The 1960's are reminiscent of tie-dye, protests, and rapid change. At the peak of the Cold War, the war in Vietnam was a catalyst to the strong emergence of counterculture. Those who joined the non-conformist movement often held liberal ideas and unique appearances. Also, the Civil Rights movement had finally gained momentum with the passage of many laws that integrated blacks into white society. In summary, the Vietnam War led to a new type of counterculture that sparked American youths' interest in politics and social justice while the Civil Rights movement was becoming successful in tearing down white supremacy; both being turning points in American society. .
The war in Vietnam began because America was taking a stand in the fight against communism. Viet Cong were North Vietnamese who were in favor of communism while the South Vietnamese were democrats supported by America. The Vietnam War was extensively bloody, controversial, and monumental in the introduction of new technology and warfare. Many thought it was a "morally ambiguous conflict from the start, ostensibly a war against communism yet also a war to suppress nationalist self-determination." This war was also the first to be televised. Even though Americans at home could see the war from a new perspective, they were poorly informed due to the biased media that reported not only events, but their opposition towards the war. Also, the military kept body counts but didn't differ whether they were Viet Cong or South Vietnamese. Therefore, much of the public was turned against the war; some Americans fled to avoid the draft while others protested for peace. This led to the development of counterculture which inspired American youths' participation in politics, defiance, and a new form self-expression.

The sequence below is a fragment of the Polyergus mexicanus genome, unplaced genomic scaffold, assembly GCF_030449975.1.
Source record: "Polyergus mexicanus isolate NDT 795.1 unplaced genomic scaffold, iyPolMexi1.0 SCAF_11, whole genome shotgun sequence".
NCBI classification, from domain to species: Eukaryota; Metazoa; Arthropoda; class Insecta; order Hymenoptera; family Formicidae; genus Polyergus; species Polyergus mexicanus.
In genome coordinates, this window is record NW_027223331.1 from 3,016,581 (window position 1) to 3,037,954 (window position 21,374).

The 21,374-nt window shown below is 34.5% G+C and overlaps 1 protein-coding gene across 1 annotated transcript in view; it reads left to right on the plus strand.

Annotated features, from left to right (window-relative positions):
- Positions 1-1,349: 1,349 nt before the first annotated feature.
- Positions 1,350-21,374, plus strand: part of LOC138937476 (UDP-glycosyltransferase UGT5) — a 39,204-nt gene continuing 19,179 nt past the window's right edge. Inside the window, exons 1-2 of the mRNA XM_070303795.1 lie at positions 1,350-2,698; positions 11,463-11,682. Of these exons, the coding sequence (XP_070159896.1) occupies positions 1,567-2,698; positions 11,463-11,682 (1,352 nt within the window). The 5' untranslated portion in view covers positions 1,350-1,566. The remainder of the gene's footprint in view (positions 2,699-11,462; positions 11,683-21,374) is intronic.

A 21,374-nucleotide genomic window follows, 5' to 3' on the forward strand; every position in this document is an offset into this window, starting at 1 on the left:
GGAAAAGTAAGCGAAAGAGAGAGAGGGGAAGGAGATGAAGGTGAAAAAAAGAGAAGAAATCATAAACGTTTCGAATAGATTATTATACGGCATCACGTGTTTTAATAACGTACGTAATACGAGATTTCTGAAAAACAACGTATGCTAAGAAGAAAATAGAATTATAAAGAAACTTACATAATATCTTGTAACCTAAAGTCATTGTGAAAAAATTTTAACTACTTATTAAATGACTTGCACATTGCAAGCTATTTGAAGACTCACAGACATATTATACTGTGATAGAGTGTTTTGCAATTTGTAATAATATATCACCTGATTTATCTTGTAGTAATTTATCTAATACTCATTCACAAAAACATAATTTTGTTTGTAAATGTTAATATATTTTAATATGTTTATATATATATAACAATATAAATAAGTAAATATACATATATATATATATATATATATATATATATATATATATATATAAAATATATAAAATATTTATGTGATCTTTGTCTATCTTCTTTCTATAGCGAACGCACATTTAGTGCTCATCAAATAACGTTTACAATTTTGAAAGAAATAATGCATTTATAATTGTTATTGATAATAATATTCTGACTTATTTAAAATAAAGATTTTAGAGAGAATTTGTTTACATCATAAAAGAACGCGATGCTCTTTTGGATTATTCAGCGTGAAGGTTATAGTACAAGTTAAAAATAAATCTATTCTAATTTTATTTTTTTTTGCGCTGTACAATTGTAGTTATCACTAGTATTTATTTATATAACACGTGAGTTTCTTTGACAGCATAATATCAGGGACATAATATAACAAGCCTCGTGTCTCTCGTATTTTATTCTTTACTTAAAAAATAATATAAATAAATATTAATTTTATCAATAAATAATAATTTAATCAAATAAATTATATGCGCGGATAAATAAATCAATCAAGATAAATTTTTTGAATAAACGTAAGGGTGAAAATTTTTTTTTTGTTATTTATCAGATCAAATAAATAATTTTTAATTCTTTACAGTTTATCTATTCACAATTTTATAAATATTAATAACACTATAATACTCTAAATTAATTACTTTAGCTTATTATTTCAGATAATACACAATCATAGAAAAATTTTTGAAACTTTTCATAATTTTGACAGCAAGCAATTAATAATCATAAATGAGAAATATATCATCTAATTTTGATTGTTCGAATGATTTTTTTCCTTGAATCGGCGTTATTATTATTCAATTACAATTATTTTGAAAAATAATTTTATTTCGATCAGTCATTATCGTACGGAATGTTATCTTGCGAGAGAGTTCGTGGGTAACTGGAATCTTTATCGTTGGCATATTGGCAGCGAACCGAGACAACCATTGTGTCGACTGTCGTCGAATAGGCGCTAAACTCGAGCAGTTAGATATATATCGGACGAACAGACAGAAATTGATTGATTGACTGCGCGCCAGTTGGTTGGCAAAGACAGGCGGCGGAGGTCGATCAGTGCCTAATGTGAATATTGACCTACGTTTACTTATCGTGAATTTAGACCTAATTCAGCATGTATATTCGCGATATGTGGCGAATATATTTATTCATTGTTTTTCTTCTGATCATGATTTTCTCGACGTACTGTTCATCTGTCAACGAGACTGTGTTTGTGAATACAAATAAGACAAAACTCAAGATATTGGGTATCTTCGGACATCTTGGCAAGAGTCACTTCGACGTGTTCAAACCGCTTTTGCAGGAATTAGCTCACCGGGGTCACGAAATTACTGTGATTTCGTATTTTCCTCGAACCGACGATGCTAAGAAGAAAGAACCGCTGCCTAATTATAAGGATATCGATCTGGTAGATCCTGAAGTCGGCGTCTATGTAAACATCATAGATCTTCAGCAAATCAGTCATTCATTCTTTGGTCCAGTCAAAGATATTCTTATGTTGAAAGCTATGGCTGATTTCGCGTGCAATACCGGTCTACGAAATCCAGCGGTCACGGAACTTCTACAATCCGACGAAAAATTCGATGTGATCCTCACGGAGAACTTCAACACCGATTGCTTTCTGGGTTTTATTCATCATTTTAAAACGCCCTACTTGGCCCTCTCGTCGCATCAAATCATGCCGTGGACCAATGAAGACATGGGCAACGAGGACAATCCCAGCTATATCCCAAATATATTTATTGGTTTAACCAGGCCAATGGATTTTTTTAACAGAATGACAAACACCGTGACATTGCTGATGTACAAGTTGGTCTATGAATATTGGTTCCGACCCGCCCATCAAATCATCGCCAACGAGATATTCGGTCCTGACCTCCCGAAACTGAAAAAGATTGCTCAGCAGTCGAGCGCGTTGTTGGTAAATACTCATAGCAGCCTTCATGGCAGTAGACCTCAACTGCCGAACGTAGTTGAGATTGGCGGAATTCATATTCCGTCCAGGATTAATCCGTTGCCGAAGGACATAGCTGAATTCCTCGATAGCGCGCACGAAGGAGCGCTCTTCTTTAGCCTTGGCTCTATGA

Since the start of the Vietnam War, a new form of counterculture had been brewing. Although the concept had existed since daring girls hiked up their skirts, the 1960's counterculture involved the American public taking a stand against pre-existing morals and beliefs, proudly defying such social constructs.